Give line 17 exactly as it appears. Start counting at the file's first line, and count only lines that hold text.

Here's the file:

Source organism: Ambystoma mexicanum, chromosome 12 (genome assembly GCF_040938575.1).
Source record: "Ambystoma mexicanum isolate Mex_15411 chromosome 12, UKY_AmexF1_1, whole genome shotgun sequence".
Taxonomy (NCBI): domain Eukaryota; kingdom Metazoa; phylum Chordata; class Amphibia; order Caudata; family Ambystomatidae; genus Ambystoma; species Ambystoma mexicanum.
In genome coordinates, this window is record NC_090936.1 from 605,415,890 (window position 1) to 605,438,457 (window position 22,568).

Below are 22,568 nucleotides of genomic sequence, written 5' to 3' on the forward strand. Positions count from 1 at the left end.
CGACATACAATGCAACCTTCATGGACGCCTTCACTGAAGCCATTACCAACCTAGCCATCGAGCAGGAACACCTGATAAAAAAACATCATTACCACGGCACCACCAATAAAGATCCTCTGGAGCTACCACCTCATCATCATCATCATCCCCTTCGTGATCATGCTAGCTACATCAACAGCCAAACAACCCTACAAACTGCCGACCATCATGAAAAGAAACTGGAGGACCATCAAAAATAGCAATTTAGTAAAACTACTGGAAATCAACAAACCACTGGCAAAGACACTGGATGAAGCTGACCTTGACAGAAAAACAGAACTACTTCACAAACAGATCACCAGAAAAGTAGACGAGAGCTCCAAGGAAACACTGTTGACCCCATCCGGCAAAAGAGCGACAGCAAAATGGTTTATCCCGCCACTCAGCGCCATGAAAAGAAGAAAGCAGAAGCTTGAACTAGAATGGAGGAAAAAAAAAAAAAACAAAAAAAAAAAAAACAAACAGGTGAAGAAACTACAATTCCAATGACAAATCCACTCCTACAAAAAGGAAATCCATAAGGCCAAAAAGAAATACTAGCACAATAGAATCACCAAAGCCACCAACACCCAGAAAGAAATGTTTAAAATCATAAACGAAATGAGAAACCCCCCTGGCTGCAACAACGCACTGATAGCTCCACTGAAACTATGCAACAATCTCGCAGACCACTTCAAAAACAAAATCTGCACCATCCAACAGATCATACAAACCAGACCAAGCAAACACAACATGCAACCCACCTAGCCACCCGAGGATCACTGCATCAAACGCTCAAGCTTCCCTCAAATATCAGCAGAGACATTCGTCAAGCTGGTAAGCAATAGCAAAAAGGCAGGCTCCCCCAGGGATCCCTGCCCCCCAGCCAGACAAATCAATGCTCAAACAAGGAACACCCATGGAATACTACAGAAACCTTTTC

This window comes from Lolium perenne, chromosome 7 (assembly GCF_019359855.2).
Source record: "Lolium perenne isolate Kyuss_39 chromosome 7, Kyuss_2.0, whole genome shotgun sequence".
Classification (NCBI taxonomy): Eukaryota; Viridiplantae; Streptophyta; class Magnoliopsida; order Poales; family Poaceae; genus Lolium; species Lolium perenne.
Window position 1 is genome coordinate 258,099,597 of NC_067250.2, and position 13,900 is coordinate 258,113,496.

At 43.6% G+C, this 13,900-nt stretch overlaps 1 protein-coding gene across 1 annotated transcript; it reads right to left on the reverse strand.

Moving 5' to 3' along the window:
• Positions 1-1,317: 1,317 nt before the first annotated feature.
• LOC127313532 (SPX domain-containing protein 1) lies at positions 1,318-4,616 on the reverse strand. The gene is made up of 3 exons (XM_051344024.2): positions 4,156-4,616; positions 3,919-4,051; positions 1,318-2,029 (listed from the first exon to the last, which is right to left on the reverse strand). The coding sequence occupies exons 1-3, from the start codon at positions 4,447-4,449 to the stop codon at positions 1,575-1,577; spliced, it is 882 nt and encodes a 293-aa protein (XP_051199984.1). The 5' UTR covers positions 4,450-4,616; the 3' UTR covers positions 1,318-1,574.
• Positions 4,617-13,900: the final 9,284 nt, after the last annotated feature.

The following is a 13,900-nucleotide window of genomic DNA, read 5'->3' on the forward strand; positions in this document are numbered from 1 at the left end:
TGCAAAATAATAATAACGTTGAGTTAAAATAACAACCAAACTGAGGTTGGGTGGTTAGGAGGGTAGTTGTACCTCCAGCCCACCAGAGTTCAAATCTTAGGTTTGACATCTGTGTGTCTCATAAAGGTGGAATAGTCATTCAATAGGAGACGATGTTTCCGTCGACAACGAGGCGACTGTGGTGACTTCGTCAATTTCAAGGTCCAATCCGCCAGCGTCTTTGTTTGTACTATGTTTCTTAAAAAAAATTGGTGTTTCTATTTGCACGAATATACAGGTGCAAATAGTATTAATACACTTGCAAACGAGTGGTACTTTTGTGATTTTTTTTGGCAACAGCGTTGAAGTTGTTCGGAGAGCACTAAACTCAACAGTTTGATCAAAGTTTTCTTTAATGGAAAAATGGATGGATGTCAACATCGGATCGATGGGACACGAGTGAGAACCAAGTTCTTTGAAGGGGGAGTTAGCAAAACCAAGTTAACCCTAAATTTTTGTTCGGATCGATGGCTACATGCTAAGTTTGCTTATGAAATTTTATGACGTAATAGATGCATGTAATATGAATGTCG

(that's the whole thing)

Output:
TGCAAAATAATAATAACGTTGAGTTAAAATAACAACCAAACTGAGGTTGGGTGGTTAGGAGGGTAGTTGTACCTCCAGCCCACCAGAGTTCAAATCTTAGGTTTGACATCTGTGTGTCTCATAAAGGTGGAATAGTCATTCAATAGGAGACGATGTTTCCGTCGACAACGAGGCGACTGTGGTGACTTCGTCAATTTCAAGGTCCAATCCGCCAGCGTCTTTGTTTGTACTATGTTTCTTAAAAAAAATTGGTGTTTCTATTTGCACGAATATACAGGTGCAAATAGTATTAATACACTTGCAAACGAGTGGTACTTTTGTGATTTTTTTTGGCAACAGCGTTGAAGTTGTTCGGAGAGCACTAAACTCAACAGTTTGATCAAAGTTTTCTTTAATGGAAAAATGGATGGATGTCAACATCGGATCGATGGGACACGAGTGAGAACCAAGTTCTTTGAAGGGGGAGTTAGCAAAACCAAGTTAACCCTAAATTTTTGTTCGGATCGATGGCTACATGCTAAGTTTGCTTATGAAATTTTATGACGTAATAGATGCATGTAATATGAATGTCG